(having trouble viewing this slideshow? visit http://picasaweb.google.com/VassarHCPW/1992107# and click on “Slideshow” on the upper left, or just view the images one at a time, at your own pace)

ACCESSION# 1992.107
TITLE Brown silk dress with v-neck insert
BRIEF DESCRIPTION Dress of rust colored satin.  Empire waistline.  .75 length shirred sleeve with hanging cuffs.  Full length skirt with train.

Lace added in between neckline and original lace inset
Chiffon ruffles and sleeves shattering
Chiffon portion of sleeves missing a china silk lining
Stays detaching from collar
Ribbon trim beginning to shatter and detaching from neckline
Reinforcement glued and tacked to skirt front bottom
Train hemmed up
Missing some hooks and eyes

Let down train to original length
Remove added lace at collar
Reattach stays to collar
Back lace collar with conservation net
Put dress on form to asses lay of neckline/and reattach lace as appropriate
Make replacement lining for chiffon portion of sleeves
Steam out ruffles and reinforce with conservation net
Retack trim to neckline
Replace missing hooks and eyes
Will not attempt to reverse the reinforcement glued onto skirt front

Removed added lace at collar. Put on form and discovered that the collar fit neatly with the original lace remaining inside the neckline. Surmised that the lace had simply been
cut out. Backed original lace with conservation neck, leaving enough extra conservation net around the edges so that the lace collar could be stitched back into the neckline
abutting the original lace inside the dress. Covered silk band at top of collar with net.
Replaced missing hooks and eyes and reinforced hooks and eyes that were coming loose.
Put dress on a form again to pin the collar into the neckline as it originally lay. Stitched the lace collar back into the neckline.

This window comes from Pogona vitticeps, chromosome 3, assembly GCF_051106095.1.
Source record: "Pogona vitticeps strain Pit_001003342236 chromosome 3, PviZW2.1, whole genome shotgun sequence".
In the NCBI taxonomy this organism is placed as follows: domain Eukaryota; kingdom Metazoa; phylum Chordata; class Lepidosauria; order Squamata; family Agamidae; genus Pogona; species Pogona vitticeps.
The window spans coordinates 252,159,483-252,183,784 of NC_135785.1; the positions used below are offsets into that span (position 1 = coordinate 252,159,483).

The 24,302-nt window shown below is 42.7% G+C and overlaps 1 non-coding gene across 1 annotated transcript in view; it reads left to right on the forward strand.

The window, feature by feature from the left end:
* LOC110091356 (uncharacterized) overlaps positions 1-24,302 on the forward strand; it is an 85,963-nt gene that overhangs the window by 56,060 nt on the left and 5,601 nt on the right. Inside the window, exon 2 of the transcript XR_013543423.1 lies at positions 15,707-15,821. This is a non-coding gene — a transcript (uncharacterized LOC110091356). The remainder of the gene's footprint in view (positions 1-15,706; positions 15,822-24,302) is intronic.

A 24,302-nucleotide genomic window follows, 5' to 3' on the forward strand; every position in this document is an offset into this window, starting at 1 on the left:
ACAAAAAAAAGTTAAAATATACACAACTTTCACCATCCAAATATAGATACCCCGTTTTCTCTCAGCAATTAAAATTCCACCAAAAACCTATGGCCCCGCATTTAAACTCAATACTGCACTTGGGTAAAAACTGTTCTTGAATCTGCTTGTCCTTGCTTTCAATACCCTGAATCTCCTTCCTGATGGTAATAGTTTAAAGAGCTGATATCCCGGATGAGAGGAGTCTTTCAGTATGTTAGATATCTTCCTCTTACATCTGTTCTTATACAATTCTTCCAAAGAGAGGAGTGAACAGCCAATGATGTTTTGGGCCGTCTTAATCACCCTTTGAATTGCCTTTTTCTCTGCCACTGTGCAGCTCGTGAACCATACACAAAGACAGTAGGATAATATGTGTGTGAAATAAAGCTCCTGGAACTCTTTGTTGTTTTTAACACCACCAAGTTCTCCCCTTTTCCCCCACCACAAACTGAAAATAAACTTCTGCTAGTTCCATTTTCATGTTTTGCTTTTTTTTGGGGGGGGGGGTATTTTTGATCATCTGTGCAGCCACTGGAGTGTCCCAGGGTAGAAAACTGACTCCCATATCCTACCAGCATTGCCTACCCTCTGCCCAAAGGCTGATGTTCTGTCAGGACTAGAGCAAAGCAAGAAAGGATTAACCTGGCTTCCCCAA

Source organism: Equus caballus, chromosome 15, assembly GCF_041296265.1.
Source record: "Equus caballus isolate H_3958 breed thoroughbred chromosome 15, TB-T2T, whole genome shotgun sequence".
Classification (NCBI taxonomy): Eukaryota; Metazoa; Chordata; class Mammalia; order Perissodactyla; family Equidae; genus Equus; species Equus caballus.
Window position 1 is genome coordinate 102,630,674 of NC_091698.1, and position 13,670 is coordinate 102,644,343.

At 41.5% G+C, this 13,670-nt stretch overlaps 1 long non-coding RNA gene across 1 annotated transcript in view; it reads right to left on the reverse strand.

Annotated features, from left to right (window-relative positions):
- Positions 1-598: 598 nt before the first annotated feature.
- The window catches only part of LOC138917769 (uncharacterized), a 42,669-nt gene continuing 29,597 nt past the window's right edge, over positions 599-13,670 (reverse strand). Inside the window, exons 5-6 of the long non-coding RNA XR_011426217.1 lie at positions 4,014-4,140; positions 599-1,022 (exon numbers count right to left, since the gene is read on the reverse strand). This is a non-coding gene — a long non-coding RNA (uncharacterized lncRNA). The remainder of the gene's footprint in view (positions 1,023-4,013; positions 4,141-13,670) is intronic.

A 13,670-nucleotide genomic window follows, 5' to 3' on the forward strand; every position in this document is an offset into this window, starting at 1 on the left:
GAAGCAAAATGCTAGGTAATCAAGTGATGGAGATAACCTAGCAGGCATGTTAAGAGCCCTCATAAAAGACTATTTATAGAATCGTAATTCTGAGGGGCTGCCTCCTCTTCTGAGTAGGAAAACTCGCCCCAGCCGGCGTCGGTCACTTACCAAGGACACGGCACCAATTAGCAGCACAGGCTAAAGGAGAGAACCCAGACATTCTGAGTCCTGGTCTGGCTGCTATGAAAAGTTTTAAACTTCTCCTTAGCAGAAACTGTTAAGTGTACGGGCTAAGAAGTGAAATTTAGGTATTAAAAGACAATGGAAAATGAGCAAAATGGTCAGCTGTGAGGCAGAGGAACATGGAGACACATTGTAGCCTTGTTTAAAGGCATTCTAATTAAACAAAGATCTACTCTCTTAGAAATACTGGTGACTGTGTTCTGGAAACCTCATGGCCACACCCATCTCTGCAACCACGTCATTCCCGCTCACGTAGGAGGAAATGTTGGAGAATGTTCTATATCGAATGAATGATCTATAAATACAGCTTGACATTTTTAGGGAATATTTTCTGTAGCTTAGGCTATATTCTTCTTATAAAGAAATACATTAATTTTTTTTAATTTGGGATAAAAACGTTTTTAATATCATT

Discovered some tearing in the silk by the front hooks and in the sleeves along the armscye. Used hair silk to sew up tears.
Discovered alterations in bodice. Was taken in at side seams and darts were added at center front. Let out one dart at center front and found that the needle had left
significant holes in the silk. Decided with input of Colleen Callahan that the benefits of restoring the garment to its original state did not outweigh the downside of unsightly
needle holes, and restitched dart. Noted that the front bodice piece had been gathered into the waistband creating somewhat of a pigeon-breasted effect, but that the dart
eliminated that portion of the bodice.
Let down the train where it had been hemmed up.
Put the dress on the form again. Noted that the center front was mostly covered by the collar and ties and the underarms were mostly covered by the sleeves. Determined that
the dress’s later alterations could be let out without detracting from the overall look. This would have the added benefit of restoring the original pigeon breasted silhouette.

(having trouble viewing this slideshow? visit http://picasaweb.google.com/VassarHCPW/1992041# and click on “Slideshow” on the upper left, or just view the images one at a time, at your own pace)

ACCESSION# 1992.041
TITLE Black and gold beaded dress
BRIEF DESCRIPTION Beaded black netted dress over gold metallic organza lined with China silk.

1. Gold netting deteriorating and falling off around neckline, under arms, and on back of bodice
2. Piece at right shoulder detaching
3. White beads breaking at discolored
4. White and gray beads fallen off
5. Gold organza and lining torn at bottom left side seam
6. Organza frayed at bottom hem
7. Staining on inside of lining
8. Silk shattering inside skirt
9. Staining on organza near center front waist band
10. Holes in the black net at the bottom of the skirt
11. Wrinkles in the gold organza

1. I will stabilize the areas detailed in #1, covering them with gold netting and stitching in place.
2. I will reattach the area detailed in #2.
3. I will not attempt to fix the broken and discolored beads detailed in #3.
4. I will tack on the loose strands of beads back on the dress.
5. I will re-sew the area detailed in #5.
6. I will cover the areas detailed in #6 with gold netting at stitch in place.
7. I will not attempt to remove any of the stains detailed in #7 and #9.

1. I removed tacking stitches at both sides of CF at neck to have better access to the netting of the modesty piece.
2. I tacked down the gold netting of the modesty piece and sewed a layer of netting over the original netting.
3. I tacked down the gold netting on the back of the bodice.
4. I removed a snap at the back left shoulder (to be reattached).
5. I sewed a layer of netting over the gold netting that I tacked down at the back of the bodice.
6. I reattached the snap at the back left shoulder over the netting.
7. I sewed in a few stitches of black thread and tied the thread to loose pieces of thread on the dress where bead strands were coming